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Community Readiness

Group of citizens and emergency management department employees

The City of Los Angeles cannot be truly prepared without a prepared community. This is achieved first and foremost with:

PERSONAL & FAMILY READINESS – It is your responsibility. Only you can ensure you are ready. Being ready means learning about the various types of disasters that affect Los Angeles and assembling emergency supply kits for our homes, places of employment, and cars. It means having and practicing a family disaster plan that includes emergency procedures for when you are home and when family members are away or at school. Your emergency supply kit and your plan should reflect personal sustainability for a minimum of 72 hours. The needs of small children, seniors, family members with disabilities, and pets should be included in this planning process. Being prepared helps ensure you will be better equipped to respond appropriately when disaster strikes.

NEIGHBORHOOD READINESS – Your neighbor could be your first responder. Take time now to meet and talk to your neighbors about the importance of preparedness.  Think what would happen if you are stranded in your neighborhood for days or weeks.  Getting to know those nearby and discovering the skills and resources within your community could very well save your life. Free Community Emergency Response Team (CERT) training is available through the LA Fire Department.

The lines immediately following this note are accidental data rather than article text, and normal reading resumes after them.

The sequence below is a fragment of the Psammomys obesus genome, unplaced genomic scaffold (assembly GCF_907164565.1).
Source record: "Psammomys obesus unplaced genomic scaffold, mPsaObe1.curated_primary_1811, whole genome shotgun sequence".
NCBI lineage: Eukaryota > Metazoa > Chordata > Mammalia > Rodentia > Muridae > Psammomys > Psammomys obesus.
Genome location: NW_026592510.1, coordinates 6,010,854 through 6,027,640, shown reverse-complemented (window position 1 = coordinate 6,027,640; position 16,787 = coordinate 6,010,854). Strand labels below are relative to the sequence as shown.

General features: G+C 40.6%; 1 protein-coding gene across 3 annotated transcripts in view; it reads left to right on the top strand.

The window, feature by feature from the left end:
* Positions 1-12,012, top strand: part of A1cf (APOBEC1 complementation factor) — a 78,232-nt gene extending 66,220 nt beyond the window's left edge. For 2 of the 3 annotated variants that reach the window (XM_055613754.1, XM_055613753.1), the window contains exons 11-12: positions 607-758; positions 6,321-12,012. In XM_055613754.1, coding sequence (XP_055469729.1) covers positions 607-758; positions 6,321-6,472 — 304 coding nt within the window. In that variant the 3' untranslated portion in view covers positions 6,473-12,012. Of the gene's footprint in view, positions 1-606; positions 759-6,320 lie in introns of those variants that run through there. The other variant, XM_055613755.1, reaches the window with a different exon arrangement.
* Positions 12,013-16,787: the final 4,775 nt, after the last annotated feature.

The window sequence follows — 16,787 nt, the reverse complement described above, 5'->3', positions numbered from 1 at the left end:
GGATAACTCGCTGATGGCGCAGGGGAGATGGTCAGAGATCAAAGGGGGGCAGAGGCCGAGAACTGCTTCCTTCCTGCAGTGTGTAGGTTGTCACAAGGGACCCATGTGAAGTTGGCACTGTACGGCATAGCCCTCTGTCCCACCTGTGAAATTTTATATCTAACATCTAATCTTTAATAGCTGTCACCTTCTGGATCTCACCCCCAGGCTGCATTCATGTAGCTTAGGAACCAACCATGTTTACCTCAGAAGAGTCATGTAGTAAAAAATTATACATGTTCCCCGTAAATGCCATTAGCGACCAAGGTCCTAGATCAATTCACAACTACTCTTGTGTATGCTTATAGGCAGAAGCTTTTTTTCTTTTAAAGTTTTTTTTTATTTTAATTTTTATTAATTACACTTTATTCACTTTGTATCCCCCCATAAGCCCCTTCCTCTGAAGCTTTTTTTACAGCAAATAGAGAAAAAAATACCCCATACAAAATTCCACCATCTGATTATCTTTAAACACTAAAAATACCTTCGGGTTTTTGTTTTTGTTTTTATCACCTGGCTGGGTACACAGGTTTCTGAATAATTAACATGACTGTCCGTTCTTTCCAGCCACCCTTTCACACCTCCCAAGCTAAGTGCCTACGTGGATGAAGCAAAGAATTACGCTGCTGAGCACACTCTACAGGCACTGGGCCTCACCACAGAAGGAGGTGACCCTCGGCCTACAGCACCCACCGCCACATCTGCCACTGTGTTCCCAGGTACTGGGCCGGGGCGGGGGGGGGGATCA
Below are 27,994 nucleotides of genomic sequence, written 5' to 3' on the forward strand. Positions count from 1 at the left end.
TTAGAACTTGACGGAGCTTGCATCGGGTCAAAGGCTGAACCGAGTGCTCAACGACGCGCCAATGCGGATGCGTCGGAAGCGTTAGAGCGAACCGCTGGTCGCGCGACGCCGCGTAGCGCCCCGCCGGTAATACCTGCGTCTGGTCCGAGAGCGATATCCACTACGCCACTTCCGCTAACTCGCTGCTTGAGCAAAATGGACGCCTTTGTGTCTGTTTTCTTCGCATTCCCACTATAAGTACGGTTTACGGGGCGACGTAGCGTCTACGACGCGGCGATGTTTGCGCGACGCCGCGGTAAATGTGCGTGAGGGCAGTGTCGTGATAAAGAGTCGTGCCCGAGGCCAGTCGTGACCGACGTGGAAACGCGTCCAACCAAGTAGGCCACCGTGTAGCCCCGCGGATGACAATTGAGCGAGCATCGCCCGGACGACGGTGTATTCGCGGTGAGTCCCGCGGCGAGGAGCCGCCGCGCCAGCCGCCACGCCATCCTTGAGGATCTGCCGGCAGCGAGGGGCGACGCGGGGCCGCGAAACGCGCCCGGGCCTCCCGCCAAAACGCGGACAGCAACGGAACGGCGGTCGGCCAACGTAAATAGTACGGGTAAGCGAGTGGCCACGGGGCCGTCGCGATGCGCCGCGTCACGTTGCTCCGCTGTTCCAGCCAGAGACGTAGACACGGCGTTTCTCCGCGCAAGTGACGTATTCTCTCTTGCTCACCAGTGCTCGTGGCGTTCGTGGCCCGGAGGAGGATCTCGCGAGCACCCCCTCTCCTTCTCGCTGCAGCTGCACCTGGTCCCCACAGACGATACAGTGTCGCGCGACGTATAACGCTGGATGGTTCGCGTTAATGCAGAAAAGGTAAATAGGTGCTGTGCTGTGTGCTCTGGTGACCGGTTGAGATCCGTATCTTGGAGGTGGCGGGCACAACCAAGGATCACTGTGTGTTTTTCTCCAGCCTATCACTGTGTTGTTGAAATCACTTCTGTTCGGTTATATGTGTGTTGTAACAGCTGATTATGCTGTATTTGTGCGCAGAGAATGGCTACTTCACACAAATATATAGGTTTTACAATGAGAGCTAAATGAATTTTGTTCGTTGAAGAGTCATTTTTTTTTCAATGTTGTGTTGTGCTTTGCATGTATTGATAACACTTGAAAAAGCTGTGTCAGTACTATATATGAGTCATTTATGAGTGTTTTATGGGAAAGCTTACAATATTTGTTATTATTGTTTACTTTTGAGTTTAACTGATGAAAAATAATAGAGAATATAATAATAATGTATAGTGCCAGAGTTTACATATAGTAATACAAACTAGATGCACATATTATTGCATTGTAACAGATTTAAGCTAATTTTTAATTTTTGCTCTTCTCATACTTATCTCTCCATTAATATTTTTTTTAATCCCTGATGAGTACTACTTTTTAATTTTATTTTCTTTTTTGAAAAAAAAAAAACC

NEIGHBORHOOD COUNCILS – Many Angelenos are looking for ways to make a difference in their communities on the issues they care about, including disaster readiness. Participating in a neighborhood council is one way residents, business owners, and property owners can advocate directly for real change in their communities. Neighborhood councils are LA City-certified advisory boards made up of people who live, work, own property or have some other connection to a neighborhood. For more information on how to get involved or to see a list the 99 Los Angeles neighborhood councils, visit

In addition, learn what resource organizations and trainings are available and how to access them.  Find out which organizations and services are already in your area.  Make a list and distribute them to your block group or share with your neighbors.  One call to City Hall 3-1-1 is a great resource. The County of Los Angeles also has a 2-1-1 information number. Here are a few tips to getting your plan started:

American Red Cross - Los Angeles Region offers CPR and Disaster Relief Shelter certification - Phone: (310) 445-2688

Community Emergency Response Team (CERT) - Website: - Phone: (213) 202-3136  

Take online FEMA Emergency Management Institute courses